Little priority given to managing business risks: poll
Emilyn Yap
Tue, May 25, 2010
The Business Times

THE recent downturn, shocking as it is, has failed to jolt many companies into managing their business risks systematically.

KPMG, which conducted a survey among 203 companies late last year and early this year, found that just 51 per cent of them had an enterprise risk management (ERM) programme in place. Those which did not have such a system include financial institutions. This is surprising 'in light of the turmoil which confronted the financial sector these past two years', said KPMG's enterprise risk management head Irving Low.

Even among the companies which had an ERM programme, not all are putting it to optimal use. Most, or 77 per cent of respondents, saw risk management as a way to protect their assets. Just 26 per cent of them viewed it as a tool for identifying business opportunities. 'Most companies are still missing out on the more strategic benefits of ERM,' Mr Low highlighted. 'Efforts are still focused on using ERM to manage downside risks.'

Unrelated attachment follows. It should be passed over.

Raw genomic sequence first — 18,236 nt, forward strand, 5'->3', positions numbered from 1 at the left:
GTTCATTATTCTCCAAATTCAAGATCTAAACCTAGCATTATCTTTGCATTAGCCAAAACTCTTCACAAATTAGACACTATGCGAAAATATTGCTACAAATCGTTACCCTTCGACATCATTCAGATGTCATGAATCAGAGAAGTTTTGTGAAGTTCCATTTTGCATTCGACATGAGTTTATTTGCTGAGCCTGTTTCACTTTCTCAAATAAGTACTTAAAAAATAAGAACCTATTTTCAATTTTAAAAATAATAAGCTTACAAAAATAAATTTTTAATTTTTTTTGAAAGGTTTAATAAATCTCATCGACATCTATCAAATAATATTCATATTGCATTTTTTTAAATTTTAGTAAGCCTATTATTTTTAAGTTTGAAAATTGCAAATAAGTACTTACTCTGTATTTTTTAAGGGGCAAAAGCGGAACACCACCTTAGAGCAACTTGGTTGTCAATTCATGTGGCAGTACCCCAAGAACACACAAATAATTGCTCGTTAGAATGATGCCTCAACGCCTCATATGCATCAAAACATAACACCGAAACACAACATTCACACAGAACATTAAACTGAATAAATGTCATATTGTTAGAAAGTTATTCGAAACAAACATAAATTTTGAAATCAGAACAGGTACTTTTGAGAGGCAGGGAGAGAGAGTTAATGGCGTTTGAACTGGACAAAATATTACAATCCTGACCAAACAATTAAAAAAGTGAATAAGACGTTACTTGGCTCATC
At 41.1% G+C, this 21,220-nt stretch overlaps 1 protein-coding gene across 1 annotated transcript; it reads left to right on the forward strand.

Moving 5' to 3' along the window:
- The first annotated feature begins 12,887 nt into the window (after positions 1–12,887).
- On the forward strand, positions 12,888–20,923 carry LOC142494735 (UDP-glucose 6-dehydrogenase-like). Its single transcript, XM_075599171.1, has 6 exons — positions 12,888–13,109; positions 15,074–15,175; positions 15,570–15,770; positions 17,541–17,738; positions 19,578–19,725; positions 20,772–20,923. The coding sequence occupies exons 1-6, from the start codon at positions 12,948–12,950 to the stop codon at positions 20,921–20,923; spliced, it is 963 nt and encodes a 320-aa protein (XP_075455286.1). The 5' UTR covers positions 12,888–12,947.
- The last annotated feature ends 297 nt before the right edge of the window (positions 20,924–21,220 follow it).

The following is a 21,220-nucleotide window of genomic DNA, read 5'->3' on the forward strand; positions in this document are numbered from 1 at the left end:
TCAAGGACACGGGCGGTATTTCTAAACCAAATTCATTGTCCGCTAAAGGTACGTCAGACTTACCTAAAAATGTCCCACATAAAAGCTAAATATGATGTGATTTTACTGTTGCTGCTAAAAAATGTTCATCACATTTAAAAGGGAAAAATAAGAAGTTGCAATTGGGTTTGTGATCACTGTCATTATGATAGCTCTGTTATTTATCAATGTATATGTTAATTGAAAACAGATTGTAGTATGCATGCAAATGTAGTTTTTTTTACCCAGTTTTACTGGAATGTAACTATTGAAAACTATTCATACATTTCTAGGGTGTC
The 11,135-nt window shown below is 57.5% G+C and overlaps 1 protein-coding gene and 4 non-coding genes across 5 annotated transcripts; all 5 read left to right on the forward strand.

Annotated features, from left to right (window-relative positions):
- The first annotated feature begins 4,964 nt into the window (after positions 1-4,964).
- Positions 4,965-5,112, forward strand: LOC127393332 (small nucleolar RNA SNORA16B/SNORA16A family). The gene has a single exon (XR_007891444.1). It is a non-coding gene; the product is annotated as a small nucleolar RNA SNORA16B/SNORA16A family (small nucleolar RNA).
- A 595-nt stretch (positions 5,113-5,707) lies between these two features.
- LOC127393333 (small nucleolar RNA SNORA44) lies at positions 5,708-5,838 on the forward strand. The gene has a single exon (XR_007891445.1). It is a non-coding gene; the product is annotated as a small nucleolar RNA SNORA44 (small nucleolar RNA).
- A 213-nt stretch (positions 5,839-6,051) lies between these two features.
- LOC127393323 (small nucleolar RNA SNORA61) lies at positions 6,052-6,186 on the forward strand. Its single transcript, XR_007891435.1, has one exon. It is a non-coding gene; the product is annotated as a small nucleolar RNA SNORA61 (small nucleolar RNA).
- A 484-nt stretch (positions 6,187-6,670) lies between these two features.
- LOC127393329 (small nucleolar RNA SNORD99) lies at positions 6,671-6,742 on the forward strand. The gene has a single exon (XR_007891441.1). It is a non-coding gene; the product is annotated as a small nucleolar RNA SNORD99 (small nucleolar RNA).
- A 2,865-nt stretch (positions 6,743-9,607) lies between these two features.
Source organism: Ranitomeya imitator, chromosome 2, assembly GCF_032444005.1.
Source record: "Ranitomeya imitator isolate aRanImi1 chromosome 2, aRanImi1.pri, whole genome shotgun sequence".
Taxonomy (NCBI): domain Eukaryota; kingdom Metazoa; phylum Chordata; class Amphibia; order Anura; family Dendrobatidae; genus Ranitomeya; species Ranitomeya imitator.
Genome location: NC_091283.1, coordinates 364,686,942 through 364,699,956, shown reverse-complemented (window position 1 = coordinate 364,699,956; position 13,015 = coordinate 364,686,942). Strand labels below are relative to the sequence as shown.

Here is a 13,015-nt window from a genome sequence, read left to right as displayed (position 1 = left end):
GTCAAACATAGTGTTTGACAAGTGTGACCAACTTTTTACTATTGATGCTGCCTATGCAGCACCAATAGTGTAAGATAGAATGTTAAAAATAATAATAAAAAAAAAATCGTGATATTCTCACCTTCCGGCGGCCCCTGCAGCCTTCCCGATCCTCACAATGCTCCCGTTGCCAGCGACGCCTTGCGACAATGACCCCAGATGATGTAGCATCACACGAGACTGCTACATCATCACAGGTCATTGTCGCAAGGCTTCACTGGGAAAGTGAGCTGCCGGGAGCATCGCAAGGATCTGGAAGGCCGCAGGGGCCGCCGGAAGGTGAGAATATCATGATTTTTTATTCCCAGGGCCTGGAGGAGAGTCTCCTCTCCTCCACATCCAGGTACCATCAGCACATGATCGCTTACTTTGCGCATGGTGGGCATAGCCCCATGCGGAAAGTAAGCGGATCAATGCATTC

KPMG found another shortcoming: efforts to manage risks remain concentrated within silos in many companies. Often, senior management bear the responsibility for controlling risks. Just 34 per cent of respondents said that they communicate ERM initiatives to all employees.

Several factors are keeping risk management stuck at the bottom of the agenda. According to KPMG, 58 per cent of companies said that they lacked time and effort, and 52 per cent blamed senior management for not giving enough support.

Some 37 per cent of them even revealed that their risk management oversight committees did not have adequate experience and knowledge for the job.

Although the survey results are less than satisfactory, they reflect an improvement from 2002. Then, just 4 per cent of companies polled said they adopted ERM. The figure rose to 35 per cent in 2006.

A notable number of firms which had practised ERM for more than three years also said in the latest survey that they were able to manage their key risks 'to a large extent'.

Still, Mr Low pointed out: 'While the level of adoption of ERM in Singapore continues to increase, more must be done to bring the market to the next level. Companies need to move beyond having ERM only in form and not in spirit.'

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